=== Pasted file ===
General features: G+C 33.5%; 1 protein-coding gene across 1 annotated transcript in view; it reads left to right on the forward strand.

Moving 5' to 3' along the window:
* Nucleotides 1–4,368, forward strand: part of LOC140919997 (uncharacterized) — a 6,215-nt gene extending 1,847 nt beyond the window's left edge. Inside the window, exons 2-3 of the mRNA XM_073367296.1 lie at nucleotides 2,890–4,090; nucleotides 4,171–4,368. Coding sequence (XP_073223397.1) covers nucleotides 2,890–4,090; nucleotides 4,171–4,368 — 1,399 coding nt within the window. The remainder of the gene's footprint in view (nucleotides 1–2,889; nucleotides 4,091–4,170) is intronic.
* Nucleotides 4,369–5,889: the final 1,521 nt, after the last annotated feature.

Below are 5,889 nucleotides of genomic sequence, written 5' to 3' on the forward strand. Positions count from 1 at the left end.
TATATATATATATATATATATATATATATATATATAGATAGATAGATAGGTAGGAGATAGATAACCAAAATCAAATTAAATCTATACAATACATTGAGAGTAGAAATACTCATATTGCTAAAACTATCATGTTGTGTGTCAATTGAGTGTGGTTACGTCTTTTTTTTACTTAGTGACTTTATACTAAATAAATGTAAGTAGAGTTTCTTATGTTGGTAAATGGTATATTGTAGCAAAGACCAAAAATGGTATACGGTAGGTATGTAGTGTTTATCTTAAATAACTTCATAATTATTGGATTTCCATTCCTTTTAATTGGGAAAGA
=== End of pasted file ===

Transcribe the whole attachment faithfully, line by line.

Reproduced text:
General features: G+C 33.5%; 1 protein-coding gene across 1 annotated transcript in view; it reads left to right on the forward strand.

Moving 5' to 3' along the window:
* Nucleotides 1–4,368, forward strand: part of LOC140919997 (uncharacterized) — a 6,215-nt gene extending 1,847 nt beyond the window's left edge. Inside the window, exons 2-3 of the mRNA XM_073367296.1 lie at nucleotides 2,890–4,090; nucleotides 4,171–4,368. Coding sequence (XP_073223397.1) covers nucleotides 2,890–4,090; nucleotides 4,171–4,368 — 1,399 coding nt within the window. The remainder of the gene's footprint in view (nucleotides 1–2,889; nucleotides 4,091–4,170) is intronic.
* Nucleotides 4,369–5,889: the final 1,521 nt, after the last annotated feature.

Below are 5,889 nucleotides of genomic sequence, written 5' to 3' on the forward strand. Positions count from 1 at the left end.
TATATATATATATATATATATATATATATATATATAGATAGATAGATAGGTAGGAGATAGATAACCAAAATCAAATTAAATCTATACAATACATTGAGAGTAGAAATACTCATATTGCTAAAACTATCATGTTGTGTGTCAATTGAGTGTGGTTACGTCTTTTTTTTACTTAGTGACTTTATACTAAATAAATGTAAGTAGAGTTTCTTATGTTGGTAAATGGTATATTGTAGCAAAGACCAAAAATGGTATACGGTAGGTATGTAGTGTTTATCTTAAATAACTTCATAATTATTGGATTTCCATTCCTTTTAATTGGGAAAGA